What are orthotics?
Orthotics can be defined as removable supports that are worn in the shoes. They help correct foot and ankle alignment problems.
Why are orthotics important?
The way in which your feel interact with the ground determines the way forces are distributed through your ankles, knees, hips, and low back. Abnormal alignment through the foot and ankle can result in abnormal forces being exerted on the lower body joints. This can lead to increased wear and tear over the long term and increases the risk for injury and joint problems.
How do I know if I need orthotics?
Most people present with some degree of loss of height in the arches of the feet. Sometimes a person is born this way, while other times the arches collapse over time. Pregnant women often find that they wear a larger size shoe following pregnancy due to the arches collapsing and the foot spreading. Many of the common foot problems can be caused by lack of adequate arch height, especially during weight bearing activities such as standing, walking, and running. These foot and ankle problems include:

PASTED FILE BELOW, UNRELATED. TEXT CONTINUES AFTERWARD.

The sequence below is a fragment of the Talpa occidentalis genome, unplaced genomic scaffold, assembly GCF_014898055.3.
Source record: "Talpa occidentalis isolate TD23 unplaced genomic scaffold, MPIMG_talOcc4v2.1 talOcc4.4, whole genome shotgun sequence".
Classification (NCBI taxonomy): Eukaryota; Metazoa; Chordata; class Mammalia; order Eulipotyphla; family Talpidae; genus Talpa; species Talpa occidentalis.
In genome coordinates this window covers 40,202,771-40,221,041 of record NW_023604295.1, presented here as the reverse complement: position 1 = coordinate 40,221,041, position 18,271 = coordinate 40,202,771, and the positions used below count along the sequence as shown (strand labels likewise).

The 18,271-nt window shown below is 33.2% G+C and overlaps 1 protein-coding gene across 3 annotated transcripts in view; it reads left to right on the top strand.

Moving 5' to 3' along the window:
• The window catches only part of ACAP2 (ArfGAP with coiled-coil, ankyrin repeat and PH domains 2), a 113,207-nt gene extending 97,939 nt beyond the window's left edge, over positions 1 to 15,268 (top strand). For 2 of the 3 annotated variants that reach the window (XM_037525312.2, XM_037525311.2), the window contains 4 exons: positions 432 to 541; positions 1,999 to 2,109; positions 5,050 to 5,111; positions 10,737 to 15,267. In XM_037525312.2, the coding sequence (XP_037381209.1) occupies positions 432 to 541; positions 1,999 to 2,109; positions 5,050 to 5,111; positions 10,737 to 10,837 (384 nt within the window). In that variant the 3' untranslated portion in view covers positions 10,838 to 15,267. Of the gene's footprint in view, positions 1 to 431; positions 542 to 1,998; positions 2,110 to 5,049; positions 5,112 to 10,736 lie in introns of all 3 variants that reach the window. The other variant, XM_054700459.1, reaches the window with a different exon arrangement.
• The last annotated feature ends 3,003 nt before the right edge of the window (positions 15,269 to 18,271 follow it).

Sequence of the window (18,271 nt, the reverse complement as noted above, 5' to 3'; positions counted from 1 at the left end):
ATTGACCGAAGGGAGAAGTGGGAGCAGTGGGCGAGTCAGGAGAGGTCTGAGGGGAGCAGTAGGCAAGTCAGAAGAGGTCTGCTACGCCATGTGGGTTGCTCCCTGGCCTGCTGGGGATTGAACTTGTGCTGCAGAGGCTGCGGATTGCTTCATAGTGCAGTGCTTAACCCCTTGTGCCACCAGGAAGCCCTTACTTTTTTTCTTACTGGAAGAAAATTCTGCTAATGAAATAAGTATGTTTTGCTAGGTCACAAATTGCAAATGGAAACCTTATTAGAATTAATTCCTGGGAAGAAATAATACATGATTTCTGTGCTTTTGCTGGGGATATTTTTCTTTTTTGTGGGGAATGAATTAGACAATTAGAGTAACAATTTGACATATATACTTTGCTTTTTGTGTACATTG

- Plantar fasciitis
- Morton’s Neuroma
- Hammer Toes
- Calluses and Corns
- Shin Splints
- And more!
A trained physical therapist or podiatrist can perform an evaluation of your feet and ankles and give you feedback regarding your need for orthotics. At Brookside Physical Therapy, we work with Sole Supports to provide high quality custom orthotics to meet your needs
Why Sole Supports?
Sole Supports are specially designed to capture full arch height and therefore provide maximal control. The casting procedure captures the foot in a biomechanically ideal position for weight bearing, rather than capturing the shape of the arch and foot after it has flattened out. Sole Supports orthotics are also designed to your specific weight and activity level. If an orthotic is too soft and collapses under body weight, it is simply acting as a cushion and not supporting proper alignment. Sole Supports orthotics are made from a high quality material and are designed to be rigid enough to maintain the foot in a corrected position.
How do I get more information?